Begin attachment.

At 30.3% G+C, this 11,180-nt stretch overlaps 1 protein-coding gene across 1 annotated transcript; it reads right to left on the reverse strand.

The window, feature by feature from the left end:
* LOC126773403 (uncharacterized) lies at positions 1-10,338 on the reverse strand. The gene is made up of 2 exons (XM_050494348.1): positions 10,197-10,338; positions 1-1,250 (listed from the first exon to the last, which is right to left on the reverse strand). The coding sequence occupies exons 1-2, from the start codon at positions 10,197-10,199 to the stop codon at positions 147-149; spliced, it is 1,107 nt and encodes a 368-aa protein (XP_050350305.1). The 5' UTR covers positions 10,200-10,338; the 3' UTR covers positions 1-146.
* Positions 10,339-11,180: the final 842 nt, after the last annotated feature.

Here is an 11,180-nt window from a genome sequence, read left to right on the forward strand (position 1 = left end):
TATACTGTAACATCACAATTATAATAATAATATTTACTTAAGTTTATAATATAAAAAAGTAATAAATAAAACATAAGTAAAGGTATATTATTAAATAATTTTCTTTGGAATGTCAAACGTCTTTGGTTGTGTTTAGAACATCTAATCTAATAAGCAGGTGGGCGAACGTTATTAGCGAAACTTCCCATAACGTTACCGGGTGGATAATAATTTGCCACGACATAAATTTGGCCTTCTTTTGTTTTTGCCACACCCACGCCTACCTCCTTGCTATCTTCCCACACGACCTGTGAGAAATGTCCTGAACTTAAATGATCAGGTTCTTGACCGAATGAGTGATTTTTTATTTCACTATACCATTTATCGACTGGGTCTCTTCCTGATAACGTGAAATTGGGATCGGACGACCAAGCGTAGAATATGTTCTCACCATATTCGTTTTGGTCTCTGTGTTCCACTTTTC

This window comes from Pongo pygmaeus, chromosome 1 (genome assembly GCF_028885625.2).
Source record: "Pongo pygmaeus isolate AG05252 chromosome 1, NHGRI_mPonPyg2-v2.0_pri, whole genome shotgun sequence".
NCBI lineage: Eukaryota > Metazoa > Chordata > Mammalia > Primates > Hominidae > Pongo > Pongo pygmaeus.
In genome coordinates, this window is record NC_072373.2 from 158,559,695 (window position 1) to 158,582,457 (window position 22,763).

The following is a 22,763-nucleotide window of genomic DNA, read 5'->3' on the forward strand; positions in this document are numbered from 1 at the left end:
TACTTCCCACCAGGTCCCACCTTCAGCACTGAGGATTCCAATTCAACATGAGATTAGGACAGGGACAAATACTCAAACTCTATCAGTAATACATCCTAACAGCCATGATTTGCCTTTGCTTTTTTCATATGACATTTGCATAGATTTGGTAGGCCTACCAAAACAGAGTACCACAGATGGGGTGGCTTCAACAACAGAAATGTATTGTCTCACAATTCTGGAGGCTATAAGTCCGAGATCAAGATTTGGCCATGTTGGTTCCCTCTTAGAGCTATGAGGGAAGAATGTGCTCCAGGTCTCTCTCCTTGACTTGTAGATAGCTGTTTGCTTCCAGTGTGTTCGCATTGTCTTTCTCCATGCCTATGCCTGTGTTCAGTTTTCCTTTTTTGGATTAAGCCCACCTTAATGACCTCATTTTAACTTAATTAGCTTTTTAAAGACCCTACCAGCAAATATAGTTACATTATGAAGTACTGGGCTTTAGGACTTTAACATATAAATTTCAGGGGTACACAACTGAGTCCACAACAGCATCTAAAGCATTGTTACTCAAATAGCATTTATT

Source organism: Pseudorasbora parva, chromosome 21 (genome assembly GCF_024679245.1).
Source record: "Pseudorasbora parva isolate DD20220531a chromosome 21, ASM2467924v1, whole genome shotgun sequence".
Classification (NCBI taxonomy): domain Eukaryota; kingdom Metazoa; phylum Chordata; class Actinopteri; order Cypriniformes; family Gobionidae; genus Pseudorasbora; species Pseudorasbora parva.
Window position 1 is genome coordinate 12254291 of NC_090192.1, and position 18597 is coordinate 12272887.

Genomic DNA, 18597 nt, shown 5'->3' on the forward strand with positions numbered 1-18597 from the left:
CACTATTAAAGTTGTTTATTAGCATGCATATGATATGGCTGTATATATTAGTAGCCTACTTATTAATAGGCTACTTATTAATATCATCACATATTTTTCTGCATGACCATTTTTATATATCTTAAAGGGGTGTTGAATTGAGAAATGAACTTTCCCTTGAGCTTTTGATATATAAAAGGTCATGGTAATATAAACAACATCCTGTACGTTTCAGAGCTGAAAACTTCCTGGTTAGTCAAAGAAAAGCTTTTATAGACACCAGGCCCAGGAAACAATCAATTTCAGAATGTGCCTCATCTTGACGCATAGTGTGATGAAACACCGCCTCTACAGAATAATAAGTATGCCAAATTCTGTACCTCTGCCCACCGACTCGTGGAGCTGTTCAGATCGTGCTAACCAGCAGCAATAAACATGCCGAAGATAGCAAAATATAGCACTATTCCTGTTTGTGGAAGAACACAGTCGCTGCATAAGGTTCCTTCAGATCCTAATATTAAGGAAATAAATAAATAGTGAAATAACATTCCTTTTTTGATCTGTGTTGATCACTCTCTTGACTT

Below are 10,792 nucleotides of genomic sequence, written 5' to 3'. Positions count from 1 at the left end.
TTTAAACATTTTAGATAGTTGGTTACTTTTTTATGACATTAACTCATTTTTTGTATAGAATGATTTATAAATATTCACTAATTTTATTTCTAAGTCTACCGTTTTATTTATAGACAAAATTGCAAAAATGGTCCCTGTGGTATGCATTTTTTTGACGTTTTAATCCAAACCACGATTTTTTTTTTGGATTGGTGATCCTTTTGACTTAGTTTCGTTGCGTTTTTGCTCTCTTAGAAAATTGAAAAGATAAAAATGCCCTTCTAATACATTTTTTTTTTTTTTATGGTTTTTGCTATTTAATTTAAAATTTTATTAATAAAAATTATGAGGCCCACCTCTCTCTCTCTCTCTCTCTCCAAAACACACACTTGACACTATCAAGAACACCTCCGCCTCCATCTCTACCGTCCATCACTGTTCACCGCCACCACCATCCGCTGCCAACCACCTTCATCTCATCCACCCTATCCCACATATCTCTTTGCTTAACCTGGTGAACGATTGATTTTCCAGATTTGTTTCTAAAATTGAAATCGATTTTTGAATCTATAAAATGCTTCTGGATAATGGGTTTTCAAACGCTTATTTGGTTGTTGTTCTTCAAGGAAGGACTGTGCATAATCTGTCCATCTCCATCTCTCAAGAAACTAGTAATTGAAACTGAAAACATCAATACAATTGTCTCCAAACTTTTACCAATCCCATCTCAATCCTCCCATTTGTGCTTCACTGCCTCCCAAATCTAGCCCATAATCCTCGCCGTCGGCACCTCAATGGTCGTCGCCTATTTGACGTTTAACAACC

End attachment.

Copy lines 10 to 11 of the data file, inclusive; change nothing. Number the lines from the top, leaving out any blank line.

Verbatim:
In genome coordinates, this window is record NC_072373.2 from 158,559,695 (window position 1) to 158,582,457 (window position 22,763).

The following is a 22,763-nucleotide window of genomic DNA, read 5'->3' on the forward strand; positions in this document are numbered from 1 at the left end: